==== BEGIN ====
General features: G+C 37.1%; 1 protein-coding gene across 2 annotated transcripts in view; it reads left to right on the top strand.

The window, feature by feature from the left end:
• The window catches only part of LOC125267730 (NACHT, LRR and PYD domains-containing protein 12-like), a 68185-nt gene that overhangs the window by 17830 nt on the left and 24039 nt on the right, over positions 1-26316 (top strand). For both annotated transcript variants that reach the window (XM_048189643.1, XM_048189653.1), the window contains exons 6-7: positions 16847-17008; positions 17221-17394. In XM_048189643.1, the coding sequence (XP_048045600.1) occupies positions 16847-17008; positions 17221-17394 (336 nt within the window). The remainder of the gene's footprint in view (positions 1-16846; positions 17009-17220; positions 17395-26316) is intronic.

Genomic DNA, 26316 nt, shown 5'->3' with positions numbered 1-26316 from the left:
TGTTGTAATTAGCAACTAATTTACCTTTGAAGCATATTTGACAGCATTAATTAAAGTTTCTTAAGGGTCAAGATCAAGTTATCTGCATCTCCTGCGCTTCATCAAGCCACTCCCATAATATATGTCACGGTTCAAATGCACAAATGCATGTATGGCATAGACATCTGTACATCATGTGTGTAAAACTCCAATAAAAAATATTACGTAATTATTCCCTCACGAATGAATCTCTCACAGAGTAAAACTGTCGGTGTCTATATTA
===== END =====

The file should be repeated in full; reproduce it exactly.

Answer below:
General features: G+C 37.1%; 1 protein-coding gene across 2 annotated transcripts in view; it reads left to right on the top strand.

The window, feature by feature from the left end:
• The window catches only part of LOC125267730 (NACHT, LRR and PYD domains-containing protein 12-like), a 68185-nt gene that overhangs the window by 17830 nt on the left and 24039 nt on the right, over positions 1-26316 (top strand). For both annotated transcript variants that reach the window (XM_048189643.1, XM_048189653.1), the window contains exons 6-7: positions 16847-17008; positions 17221-17394. In XM_048189643.1, the coding sequence (XP_048045600.1) occupies positions 16847-17008; positions 17221-17394 (336 nt within the window). The remainder of the gene's footprint in view (positions 1-16846; positions 17009-17220; positions 17395-26316) is intronic.

Genomic DNA, 26316 nt, shown 5'->3' with positions numbered 1-26316 from the left:
TGTTGTAATTAGCAACTAATTTACCTTTGAAGCATATTTGACAGCATTAATTAAAGTTTCTTAAGGGTCAAGATCAAGTTATCTGCATCTCCTGCGCTTCATCAAGCCACTCCCATAATATATGTCACGGTTCAAATGCACAAATGCATGTATGGCATAGACATCTGTACATCATGTGTGTAAAACTCCAATAAAAAATATTACGTAATTATTCCCTCACGAATGAATCTCTCACAGAGTAAAACTGTCGGTGTCTATATTA